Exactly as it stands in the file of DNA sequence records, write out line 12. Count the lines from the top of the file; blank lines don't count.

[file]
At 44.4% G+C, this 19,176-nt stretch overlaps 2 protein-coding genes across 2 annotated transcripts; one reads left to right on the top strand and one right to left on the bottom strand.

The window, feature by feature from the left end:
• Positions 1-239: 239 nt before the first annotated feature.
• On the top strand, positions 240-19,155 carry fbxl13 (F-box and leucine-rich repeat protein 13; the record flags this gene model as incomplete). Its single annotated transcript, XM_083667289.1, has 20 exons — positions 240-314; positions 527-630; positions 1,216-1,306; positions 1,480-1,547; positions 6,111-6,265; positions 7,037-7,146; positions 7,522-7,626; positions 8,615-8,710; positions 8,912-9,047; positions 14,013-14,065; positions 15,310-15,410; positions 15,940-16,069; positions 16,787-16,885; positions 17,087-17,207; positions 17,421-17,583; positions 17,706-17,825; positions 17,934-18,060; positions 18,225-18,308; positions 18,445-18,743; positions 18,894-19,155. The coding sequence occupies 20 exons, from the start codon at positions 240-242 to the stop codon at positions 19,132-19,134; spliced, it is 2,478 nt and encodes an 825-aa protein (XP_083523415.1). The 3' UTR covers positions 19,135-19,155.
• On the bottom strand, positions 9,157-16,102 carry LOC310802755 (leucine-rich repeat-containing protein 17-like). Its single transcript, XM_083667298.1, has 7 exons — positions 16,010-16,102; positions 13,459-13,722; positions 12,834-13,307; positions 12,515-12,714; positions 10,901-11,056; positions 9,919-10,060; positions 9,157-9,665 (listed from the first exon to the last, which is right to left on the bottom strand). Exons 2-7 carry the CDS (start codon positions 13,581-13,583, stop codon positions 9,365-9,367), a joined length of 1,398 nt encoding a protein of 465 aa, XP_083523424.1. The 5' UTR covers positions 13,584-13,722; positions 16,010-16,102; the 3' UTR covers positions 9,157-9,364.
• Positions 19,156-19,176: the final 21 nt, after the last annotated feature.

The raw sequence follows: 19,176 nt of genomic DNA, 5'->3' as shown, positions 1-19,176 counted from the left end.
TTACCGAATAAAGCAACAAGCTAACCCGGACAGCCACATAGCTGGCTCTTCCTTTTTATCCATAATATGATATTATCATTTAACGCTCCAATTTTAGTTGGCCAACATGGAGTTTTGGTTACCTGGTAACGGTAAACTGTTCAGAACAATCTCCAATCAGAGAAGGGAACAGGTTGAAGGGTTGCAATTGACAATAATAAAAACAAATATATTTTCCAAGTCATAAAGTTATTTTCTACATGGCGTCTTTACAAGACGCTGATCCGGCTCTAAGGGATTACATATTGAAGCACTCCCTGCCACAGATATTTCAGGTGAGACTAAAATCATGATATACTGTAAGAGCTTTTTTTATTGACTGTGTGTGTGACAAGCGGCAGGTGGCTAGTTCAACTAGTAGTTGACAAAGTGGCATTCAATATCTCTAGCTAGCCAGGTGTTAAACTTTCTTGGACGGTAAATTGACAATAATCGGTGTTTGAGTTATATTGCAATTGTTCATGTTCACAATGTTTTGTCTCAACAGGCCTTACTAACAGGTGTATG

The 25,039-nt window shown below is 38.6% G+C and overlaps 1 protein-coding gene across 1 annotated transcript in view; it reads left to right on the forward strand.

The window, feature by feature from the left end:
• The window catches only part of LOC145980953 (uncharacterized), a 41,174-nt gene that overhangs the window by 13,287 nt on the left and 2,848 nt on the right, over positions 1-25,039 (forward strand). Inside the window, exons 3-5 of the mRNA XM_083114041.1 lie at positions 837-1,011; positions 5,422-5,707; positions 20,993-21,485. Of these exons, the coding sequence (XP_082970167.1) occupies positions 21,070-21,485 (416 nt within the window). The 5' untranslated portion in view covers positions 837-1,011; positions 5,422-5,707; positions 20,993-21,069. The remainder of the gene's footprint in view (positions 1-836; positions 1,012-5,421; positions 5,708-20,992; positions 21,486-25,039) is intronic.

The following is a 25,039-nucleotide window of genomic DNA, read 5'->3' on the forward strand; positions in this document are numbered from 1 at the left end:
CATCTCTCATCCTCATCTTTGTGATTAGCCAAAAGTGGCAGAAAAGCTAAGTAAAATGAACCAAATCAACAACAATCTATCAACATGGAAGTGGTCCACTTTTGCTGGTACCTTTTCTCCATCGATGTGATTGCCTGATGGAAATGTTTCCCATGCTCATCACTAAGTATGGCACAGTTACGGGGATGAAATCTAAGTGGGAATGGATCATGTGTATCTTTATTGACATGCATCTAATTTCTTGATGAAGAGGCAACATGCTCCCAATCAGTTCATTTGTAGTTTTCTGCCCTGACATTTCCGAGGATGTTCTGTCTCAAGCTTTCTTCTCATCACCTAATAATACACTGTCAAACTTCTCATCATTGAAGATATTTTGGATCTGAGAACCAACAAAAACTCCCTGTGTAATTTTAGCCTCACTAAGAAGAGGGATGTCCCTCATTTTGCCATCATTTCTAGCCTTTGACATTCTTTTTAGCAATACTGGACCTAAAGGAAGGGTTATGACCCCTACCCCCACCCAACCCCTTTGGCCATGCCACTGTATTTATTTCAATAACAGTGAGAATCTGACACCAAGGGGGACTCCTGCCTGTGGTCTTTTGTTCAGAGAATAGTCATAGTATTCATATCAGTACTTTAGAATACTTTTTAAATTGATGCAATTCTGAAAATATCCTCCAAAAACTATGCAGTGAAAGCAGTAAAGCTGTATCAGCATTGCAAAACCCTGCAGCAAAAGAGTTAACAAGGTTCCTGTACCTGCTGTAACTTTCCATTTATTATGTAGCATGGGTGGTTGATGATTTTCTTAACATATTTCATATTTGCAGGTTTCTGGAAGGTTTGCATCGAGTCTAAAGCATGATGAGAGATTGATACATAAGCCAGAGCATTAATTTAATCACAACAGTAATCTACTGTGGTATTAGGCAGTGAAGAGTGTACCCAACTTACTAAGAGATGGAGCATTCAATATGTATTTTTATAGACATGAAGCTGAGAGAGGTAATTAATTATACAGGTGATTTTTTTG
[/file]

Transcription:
The following is a 25,039-nucleotide window of genomic DNA, read 5'->3' on the forward strand; positions in this document are numbered from 1 at the left end: